Resurgent Ando captures second Grand Prix title


NAGANO — Miki Ando continued her resurgence by capturing her second Grand Prix title of the season on Saturday night at Big Hat.

Ando, who went three years without a GP victory, has now won two in the past 15 days. Her win here assured her of a spot in next month’s Grand Prix Final in Tokyo and appears certain to make her a lock for a spot on Japan’s team for next year’s Vancouver Olympics.

Looking stunning in a blue and gold sequined outfit and skating to “Cleopatra,” the 2007 world champion stumbled on the landing of her opening triple lutz, and fell near the end of her free skate, but displayed technical skill and grace in securing the crown with a score of 162.55.

Russia’s Alena Leonova, who was fifth in the short, vaulted into second place with a strong long program, to finish with 160.85.

American Ashley Wagner, the leader after the short program, was third on 155.99.

Ando, who was second in the short program, received high marks for her spiral sequence and spins.

“After yesterday I wanted to relax a little more and enjoy today’s program,” said Ando. “I wanted to tell the story of Cleopatra through my free skate and was pleased I was able to do that.”

Despite the victory, Ando is still focusing on how she can get better.

“It’s the Olympic season and I want to improve my jumps. I’m doing quads in practice, but they are not ready for competition.”

With Nobunari Oda having already grabbed two GP titles this season, Ando’s success marked the fourth straight weekend that one of Nikolai Morozov’s skaters has won a GP singles event.

Yukari Nakano, third in the short, was downgraded on two of her triple jumps and finished fourth.

France’s Brian Joubert claimed the men’s title, beating American Johnny Weir by a 15-point margin (232.70 to 217.70).

Performing to “Ancient Land” by Ronan Hardiman, Joubert opened with a quadruple toe loop, and despite tripling a planned quad salchow and quad toe loop, and touching the ice on the landing of a triple axel, skated consistently enough the remainder of his program to post an easy victory.

Joubert, who was a disappointing fourth on home ice at the Trophee Bompard in Paris last month, said he was out to prove a point.

“I wanted to show that I am not just a jumper but a figure skater,” he said. “My goal in the free skate was to do three quads, but I also wanted to show that I can do choreography and good steps. I wanted to show a different Brian Joubert.

“Two weeks ago I was not able to start the free program without a mistake, so that is why I didn’t have a lot of confidence. I love to do quads, but I really want to improve the overall skating. I still want to do three quads in the program, and if I can do that with good skating, it would be perfect.”

Weir, who was third in the short program, moved up to second after landing five triple jumps early in his routine, to narrowly edge out Michal Brezina of the Czech Republic, who came in third.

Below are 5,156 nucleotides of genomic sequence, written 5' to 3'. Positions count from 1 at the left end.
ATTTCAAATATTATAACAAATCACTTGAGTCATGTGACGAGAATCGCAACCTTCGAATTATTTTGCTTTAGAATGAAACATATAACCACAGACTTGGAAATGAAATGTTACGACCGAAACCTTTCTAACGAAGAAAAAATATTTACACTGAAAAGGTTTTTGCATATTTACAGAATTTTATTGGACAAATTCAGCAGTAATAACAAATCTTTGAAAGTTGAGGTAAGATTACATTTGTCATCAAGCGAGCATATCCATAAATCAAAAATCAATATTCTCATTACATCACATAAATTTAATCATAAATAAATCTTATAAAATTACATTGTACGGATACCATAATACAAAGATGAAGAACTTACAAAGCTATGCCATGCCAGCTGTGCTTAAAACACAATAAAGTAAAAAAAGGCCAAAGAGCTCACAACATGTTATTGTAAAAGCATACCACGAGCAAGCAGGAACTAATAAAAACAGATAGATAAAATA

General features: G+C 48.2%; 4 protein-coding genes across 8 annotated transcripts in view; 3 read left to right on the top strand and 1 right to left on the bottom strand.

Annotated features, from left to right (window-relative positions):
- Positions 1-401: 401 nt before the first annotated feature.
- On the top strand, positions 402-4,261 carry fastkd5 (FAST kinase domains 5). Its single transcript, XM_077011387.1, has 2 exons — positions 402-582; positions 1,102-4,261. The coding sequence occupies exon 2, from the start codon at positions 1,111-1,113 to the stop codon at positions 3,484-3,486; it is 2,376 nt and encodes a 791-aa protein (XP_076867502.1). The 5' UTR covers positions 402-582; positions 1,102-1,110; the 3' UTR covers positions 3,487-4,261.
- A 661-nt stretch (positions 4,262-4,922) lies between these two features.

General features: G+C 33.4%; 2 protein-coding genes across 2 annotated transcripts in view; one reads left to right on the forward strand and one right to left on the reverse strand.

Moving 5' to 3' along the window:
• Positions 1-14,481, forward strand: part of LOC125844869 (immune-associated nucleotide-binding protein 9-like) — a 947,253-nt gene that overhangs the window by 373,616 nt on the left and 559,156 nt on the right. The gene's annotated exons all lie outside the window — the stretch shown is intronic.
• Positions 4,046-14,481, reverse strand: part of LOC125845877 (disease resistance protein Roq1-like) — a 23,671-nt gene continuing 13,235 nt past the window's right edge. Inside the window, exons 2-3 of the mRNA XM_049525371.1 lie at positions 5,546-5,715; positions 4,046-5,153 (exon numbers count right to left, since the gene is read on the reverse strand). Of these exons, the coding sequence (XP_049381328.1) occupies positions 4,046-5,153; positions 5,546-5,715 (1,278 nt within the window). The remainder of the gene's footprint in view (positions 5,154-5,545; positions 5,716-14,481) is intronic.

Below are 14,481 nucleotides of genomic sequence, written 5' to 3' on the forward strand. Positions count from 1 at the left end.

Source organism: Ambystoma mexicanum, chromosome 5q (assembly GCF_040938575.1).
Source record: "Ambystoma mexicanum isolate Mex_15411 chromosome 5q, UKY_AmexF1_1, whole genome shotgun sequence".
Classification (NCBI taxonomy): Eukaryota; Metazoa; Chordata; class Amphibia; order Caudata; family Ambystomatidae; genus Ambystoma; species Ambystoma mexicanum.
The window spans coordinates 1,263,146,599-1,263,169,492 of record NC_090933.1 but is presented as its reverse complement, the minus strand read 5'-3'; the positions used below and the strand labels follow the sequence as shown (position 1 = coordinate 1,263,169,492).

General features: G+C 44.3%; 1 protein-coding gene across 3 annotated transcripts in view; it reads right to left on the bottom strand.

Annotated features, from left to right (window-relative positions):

Brezina, the world junior silver medalist last season, was nearly flawless skating to “An American in Paris” and made the podium in his senior GP debut with a tally of 217.48.

Weir’s compatriot Jeremy Abbott, second heading into the free skate, had a calamitous outing and tumbled to fifth. Abbott, the Grand Prix Final champion last season, fell on his opening quad toe loop, again on his next jump — a triple flip — and a third time on a triple axel.

It was a poor showing for Abbott, who appeared in contention for victory here.

Daisuke Takahashi, fourth in the short program, stumbled on his opening quad toe loop, then fell twice and was unable to improve his overall position.

Takahashi, skating in his first major event in 18 months following major knee surgery, became fatigued as his program wore on.

“I need more practice to improve my stamina,” he noted. “I was a bit tired and nervous. My mental toughness was low.”

Takahiko Kozuka, who was second behind Evgeni Plushenko at the Rostelcom Cup in Moscow two weeks ago, fell on his quad toe loop and a triple axel and saw his chances of making the GP Final vanish after coming in seventh.

Kozuka, who took second place at last season’s GP Final, said his result was a mystery to him.

“My condition was good but my performance was not. I don’t know why I made so many mistakes.”

China’s Qing Pang and Jian Tong took the free skate to triumph in the pairs. The duo prevailed with a strong margin of more than six points over Russia’s Yuko Kawaguchi and Alexander Smirnov.

Kawaguchi fell on their opening throw quad salchow and hit her face on the ice. The referee allowed a three-minute injury timeout and they were able to complete their program.

Rena Inoue and John Baldwin of the U.S. finished third.

Meryl Davis and Charlie White of the U.S. retained their lead in ice dance after the original dance, while Britain’s Sinead and John Kerr held on to second place.